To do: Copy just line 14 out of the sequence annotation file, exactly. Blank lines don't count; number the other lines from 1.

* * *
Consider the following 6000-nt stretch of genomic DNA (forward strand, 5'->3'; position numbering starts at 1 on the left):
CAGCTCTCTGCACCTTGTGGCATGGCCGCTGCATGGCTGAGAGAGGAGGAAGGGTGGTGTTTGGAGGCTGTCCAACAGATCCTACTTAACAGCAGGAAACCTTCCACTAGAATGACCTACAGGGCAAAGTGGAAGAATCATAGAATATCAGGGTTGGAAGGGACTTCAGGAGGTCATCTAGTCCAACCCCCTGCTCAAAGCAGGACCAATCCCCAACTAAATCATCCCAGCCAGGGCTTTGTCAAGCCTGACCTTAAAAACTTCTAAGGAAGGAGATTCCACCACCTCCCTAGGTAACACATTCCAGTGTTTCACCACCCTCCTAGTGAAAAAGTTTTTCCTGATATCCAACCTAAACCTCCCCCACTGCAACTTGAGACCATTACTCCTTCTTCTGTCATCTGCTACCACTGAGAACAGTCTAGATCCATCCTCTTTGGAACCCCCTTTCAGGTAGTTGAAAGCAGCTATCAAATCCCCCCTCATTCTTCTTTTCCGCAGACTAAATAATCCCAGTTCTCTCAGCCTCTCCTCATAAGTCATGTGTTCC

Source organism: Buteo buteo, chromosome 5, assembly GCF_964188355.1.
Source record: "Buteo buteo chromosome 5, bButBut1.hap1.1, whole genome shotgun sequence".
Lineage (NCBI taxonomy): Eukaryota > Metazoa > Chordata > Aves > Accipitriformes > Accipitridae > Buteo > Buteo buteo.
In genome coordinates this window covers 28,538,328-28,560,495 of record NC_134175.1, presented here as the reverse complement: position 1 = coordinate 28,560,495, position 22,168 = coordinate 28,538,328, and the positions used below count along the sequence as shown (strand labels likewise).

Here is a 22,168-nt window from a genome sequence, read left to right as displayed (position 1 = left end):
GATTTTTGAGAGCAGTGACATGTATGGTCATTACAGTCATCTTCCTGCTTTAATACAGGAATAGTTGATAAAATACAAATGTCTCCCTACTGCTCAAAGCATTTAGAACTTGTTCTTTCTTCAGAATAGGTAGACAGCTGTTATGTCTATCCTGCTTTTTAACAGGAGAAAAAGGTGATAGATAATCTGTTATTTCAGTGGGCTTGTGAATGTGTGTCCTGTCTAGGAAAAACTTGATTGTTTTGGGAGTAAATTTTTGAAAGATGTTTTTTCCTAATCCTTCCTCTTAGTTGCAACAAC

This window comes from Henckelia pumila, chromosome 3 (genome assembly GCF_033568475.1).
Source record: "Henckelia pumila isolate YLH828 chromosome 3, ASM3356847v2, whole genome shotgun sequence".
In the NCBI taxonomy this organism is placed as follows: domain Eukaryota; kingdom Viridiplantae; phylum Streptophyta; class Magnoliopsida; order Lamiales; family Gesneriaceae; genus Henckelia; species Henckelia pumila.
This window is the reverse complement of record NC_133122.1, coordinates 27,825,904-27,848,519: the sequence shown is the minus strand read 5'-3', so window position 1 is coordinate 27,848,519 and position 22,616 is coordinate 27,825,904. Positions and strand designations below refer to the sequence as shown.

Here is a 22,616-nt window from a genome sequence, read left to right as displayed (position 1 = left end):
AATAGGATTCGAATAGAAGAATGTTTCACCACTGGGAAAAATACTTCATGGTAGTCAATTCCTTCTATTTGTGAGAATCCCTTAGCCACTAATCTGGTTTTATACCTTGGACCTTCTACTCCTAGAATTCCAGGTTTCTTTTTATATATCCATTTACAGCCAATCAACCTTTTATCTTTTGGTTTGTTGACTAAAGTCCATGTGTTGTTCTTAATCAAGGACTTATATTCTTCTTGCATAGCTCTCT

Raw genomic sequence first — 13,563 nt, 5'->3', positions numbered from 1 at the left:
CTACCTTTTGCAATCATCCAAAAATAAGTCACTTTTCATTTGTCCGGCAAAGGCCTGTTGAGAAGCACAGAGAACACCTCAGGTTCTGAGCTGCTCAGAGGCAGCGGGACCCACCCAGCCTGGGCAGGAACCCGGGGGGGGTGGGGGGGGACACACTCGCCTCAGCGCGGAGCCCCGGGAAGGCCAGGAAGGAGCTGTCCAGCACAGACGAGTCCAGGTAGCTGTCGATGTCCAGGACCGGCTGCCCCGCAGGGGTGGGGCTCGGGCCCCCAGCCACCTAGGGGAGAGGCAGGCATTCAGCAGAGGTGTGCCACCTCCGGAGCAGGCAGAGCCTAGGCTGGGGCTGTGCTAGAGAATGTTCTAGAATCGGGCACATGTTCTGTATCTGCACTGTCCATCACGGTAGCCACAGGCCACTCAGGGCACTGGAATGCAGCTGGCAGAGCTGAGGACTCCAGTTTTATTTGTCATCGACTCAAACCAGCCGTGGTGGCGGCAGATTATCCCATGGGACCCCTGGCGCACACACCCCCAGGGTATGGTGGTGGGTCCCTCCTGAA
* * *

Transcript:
AATAGGATTCGAATAGAAGAATGTTTCACCACTGGGAAAAATACTTCATGGTAGTCAATTCCTTCTATTTGTGAGAATCCCTTAGCCACTAATCTGGTTTTATACCTTGGACCTTCTACTCCTAGAATTCCAGGTTTCTTTTTATATATCCATTTACAGCCAATCAACCTTTTATCTTTTGGTTTGTTGACTAAAGTCCATGTGTTGTTCTTAATCAAGGACTTATATTCTTCTTGCATAGCTCTCT